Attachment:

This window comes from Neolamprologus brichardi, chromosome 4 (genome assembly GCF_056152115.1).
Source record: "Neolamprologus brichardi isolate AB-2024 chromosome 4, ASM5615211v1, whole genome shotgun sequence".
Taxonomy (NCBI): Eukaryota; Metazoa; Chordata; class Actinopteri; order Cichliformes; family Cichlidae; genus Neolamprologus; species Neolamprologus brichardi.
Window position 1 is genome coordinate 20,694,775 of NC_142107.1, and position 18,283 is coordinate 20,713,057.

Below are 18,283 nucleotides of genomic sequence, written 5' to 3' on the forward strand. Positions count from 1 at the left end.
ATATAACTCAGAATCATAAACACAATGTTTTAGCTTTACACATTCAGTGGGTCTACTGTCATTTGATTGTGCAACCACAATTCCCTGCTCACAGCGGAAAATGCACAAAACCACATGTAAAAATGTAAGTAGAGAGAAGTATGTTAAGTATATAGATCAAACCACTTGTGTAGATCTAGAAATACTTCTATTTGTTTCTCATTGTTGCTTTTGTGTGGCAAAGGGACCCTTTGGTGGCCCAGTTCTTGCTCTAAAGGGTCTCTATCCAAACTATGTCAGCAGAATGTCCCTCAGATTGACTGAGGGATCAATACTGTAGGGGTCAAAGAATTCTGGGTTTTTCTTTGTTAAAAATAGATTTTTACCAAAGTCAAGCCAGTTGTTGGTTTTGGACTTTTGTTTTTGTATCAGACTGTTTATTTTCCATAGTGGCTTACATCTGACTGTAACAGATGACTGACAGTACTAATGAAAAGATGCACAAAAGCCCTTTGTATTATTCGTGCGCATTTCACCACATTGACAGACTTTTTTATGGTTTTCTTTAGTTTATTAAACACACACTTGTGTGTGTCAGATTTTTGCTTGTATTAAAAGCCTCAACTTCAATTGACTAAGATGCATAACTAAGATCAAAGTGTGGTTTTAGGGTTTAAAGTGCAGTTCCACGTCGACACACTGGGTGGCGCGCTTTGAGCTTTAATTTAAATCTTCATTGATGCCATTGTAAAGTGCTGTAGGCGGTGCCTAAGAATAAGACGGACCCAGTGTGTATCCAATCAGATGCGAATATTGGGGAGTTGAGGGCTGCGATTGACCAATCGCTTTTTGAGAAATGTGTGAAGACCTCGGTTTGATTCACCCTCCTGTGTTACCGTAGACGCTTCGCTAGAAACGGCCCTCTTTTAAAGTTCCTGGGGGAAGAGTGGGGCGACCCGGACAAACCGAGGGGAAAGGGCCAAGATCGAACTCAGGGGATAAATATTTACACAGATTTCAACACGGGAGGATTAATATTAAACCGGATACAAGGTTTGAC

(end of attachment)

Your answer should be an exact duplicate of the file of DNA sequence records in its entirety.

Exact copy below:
This window comes from Neolamprologus brichardi, chromosome 4 (genome assembly GCF_056152115.1).
Source record: "Neolamprologus brichardi isolate AB-2024 chromosome 4, ASM5615211v1, whole genome shotgun sequence".
Taxonomy (NCBI): Eukaryota; Metazoa; Chordata; class Actinopteri; order Cichliformes; family Cichlidae; genus Neolamprologus; species Neolamprologus brichardi.
Window position 1 is genome coordinate 20,694,775 of NC_142107.1, and position 18,283 is coordinate 20,713,057.

Below are 18,283 nucleotides of genomic sequence, written 5' to 3' on the forward strand. Positions count from 1 at the left end.
ATATAACTCAGAATCATAAACACAATGTTTTAGCTTTACACATTCAGTGGGTCTACTGTCATTTGATTGTGCAACCACAATTCCCTGCTCACAGCGGAAAATGCACAAAACCACATGTAAAAATGTAAGTAGAGAGAAGTATGTTAAGTATATAGATCAAACCACTTGTGTAGATCTAGAAATACTTCTATTTGTTTCTCATTGTTGCTTTTGTGTGGCAAAGGGACCCTTTGGTGGCCCAGTTCTTGCTCTAAAGGGTCTCTATCCAAACTATGTCAGCAGAATGTCCCTCAGATTGACTGAGGGATCAATACTGTAGGGGTCAAAGAATTCTGGGTTTTTCTTTGTTAAAAATAGATTTTTACCAAAGTCAAGCCAGTTGTTGGTTTTGGACTTTTGTTTTTGTATCAGACTGTTTATTTTCCATAGTGGCTTACATCTGACTGTAACAGATGACTGACAGTACTAATGAAAAGATGCACAAAAGCCCTTTGTATTATTCGTGCGCATTTCACCACATTGACAGACTTTTTTATGGTTTTCTTTAGTTTATTAAACACACACTTGTGTGTGTCAGATTTTTGCTTGTATTAAAAGCCTCAACTTCAATTGACTAAGATGCATAACTAAGATCAAAGTGTGGTTTTAGGGTTTAAAGTGCAGTTCCACGTCGACACACTGGGTGGCGCGCTTTGAGCTTTAATTTAAATCTTCATTGATGCCATTGTAAAGTGCTGTAGGCGGTGCCTAAGAATAAGACGGACCCAGTGTGTATCCAATCAGATGCGAATATTGGGGAGTTGAGGGCTGCGATTGACCAATCGCTTTTTGAGAAATGTGTGAAGACCTCGGTTTGATTCACCCTCCTGTGTTACCGTAGACGCTTCGCTAGAAACGGCCCTCTTTTAAAGTTCCTGGGGGAAGAGTGGGGCGACCCGGACAAACCGAGGGGAAAGGGCCAAGATCGAACTCAGGGGATAAATATTTACACAGATTTCAACACGGGAGGATTAATATTAAACCGGATACAAGGTTTGAC